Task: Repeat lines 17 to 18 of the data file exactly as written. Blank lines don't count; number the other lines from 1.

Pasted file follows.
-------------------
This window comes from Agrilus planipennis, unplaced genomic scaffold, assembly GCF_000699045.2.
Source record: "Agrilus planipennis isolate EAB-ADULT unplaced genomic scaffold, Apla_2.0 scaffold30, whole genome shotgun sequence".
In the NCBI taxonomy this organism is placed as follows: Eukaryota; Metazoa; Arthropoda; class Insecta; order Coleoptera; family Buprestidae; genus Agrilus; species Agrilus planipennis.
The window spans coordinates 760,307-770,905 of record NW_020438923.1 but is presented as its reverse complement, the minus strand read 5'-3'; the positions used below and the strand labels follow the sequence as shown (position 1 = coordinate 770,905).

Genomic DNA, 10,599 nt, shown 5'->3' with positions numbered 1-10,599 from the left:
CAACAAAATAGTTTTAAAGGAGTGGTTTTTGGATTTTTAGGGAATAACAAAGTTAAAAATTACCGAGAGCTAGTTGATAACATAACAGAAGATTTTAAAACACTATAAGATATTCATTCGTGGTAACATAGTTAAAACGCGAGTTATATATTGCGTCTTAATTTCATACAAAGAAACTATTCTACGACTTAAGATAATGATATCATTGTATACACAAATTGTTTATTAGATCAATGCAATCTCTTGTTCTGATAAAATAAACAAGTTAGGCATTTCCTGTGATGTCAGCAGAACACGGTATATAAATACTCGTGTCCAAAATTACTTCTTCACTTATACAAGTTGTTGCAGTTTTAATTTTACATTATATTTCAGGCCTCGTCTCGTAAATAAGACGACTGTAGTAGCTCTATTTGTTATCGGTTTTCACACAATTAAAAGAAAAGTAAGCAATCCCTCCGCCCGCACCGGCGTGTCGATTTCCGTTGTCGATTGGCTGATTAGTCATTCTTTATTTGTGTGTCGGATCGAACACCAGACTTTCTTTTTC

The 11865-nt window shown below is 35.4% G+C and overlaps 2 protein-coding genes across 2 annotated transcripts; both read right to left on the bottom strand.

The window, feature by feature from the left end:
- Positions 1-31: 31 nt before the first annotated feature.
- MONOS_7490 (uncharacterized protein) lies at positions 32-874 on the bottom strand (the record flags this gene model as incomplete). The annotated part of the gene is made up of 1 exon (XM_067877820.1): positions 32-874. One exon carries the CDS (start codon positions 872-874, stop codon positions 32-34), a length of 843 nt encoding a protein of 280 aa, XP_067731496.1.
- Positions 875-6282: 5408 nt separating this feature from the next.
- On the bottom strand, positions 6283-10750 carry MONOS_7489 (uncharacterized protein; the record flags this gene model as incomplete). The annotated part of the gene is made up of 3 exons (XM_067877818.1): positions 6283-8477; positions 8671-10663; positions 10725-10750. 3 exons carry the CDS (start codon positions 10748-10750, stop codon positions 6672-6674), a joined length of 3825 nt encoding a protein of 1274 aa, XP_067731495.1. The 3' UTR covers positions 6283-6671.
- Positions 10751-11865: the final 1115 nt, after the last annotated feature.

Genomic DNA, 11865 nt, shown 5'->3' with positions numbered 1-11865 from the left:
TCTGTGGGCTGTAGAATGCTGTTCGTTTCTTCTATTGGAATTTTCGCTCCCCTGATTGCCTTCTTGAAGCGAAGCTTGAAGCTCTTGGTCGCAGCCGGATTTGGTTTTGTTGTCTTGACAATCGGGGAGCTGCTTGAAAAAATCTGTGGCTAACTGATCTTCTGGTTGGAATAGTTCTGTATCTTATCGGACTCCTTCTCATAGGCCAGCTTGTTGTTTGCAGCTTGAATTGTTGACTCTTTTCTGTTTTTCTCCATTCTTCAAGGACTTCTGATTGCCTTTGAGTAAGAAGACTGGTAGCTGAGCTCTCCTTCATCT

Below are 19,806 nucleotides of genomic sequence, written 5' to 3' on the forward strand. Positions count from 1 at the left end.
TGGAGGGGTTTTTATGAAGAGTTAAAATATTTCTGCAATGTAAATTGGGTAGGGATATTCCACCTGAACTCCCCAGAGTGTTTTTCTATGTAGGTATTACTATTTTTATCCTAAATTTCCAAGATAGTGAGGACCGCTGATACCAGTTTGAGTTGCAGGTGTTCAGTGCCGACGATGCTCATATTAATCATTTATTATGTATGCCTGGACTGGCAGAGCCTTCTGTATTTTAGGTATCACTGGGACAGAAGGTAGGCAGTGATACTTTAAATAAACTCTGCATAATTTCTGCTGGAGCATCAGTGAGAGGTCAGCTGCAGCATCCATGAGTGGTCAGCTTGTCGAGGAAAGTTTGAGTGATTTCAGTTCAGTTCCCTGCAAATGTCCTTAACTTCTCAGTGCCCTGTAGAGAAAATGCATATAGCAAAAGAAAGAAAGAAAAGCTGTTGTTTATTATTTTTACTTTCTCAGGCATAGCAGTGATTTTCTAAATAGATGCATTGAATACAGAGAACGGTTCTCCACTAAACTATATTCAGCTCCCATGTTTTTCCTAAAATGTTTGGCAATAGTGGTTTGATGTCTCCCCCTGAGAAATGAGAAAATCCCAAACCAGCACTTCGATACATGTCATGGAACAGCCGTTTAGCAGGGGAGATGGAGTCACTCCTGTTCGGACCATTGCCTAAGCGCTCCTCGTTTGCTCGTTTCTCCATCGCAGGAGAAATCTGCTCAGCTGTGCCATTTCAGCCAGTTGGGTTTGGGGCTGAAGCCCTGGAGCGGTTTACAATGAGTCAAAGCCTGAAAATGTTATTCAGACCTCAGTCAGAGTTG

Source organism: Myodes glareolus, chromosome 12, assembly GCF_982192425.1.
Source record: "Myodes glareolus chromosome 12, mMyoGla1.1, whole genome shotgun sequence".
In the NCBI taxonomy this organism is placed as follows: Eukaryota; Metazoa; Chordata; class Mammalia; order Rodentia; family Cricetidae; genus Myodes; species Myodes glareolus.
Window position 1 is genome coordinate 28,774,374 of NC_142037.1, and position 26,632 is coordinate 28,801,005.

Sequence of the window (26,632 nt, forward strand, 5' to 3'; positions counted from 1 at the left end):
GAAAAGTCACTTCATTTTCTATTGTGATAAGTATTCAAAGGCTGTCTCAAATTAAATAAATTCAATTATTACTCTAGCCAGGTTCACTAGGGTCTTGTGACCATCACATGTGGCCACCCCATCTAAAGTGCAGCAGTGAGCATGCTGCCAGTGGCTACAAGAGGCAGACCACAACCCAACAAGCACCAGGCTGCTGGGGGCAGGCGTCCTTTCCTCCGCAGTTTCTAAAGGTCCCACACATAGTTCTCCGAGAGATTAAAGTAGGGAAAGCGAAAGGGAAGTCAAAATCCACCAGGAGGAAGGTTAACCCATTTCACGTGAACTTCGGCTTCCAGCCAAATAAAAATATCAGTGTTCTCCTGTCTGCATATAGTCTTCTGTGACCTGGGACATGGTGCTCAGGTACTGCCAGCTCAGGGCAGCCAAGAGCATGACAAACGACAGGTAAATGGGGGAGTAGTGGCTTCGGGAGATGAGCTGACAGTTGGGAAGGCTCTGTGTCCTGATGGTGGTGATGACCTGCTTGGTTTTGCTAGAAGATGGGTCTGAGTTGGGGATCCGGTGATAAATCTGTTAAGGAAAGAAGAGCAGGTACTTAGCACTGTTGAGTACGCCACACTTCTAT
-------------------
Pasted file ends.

TGGAGGGGTTTTTATGAAGAGTTAAAATATTTCTGCAATGTAAATTGGGTAGGGATATTCCACCTGAACTCCCCAGAGTGTTTTTCTATGTAGGTATTACTATTTTTATCCTAAATTTCCAAGATAGTGAGGACCGCTGATACCAGTTTGAGTTGCAGGTGTTCAGTGCCGACGATGCTCATATTAATCATTTATTATGTATGCCTGGACTGGCAGAGCCTTCTGTATTTTAGGTATCACTGGGACAGAAGGTAGGCAGTGATACTTTAAATAAACTCTGCATAATTTCTGCTGGAGCATCAGTGAGAGGTCAGCTGCAGCATCCATGAGTGGTCAGCTTGTCGAGGAAAGTTTGAGTGATTTCAGTTCAGTTCCCTGCAAATGTCCTTAACTTCTCAGTGCCCTGTAGAGAAAATGCATATAGCAAAAGAAAGAAAGAAAAGCTGTTGTTTATTATTTTTACTTTCTCAGGCATAGCAGTGATTTTCTAAATAGATGCATTGAATACAGAGAACGGTTCTCCACTAAACTATATTCAGCTCCCATGTTTTTCCTAAAATGTTTGGCAATAGTGGTTTGATGTCTCCCCCTGAGAAATGAGAAAATCCCAAACCAGCACTTCGATACATGTCATGGAACAGCCGTTTAGCAGGGGAGATGGAGTCACTCCTGTTCGGACCATTGCCTAAGCGCTCCTCGTTTGCTCGTTTCTCCATCGCAGGAGAAATCTGCTCAGCTGTGCCATTTCAGCCAGTTGGGTTTGGGGCTGAAGCCCTGGAGCGGTTTACAATGAGTCAAAGCCTGAAAATGTTATTCAGACCTCAGTCAGAGTTG

Source organism: Myodes glareolus, chromosome 12, assembly GCF_982192425.1.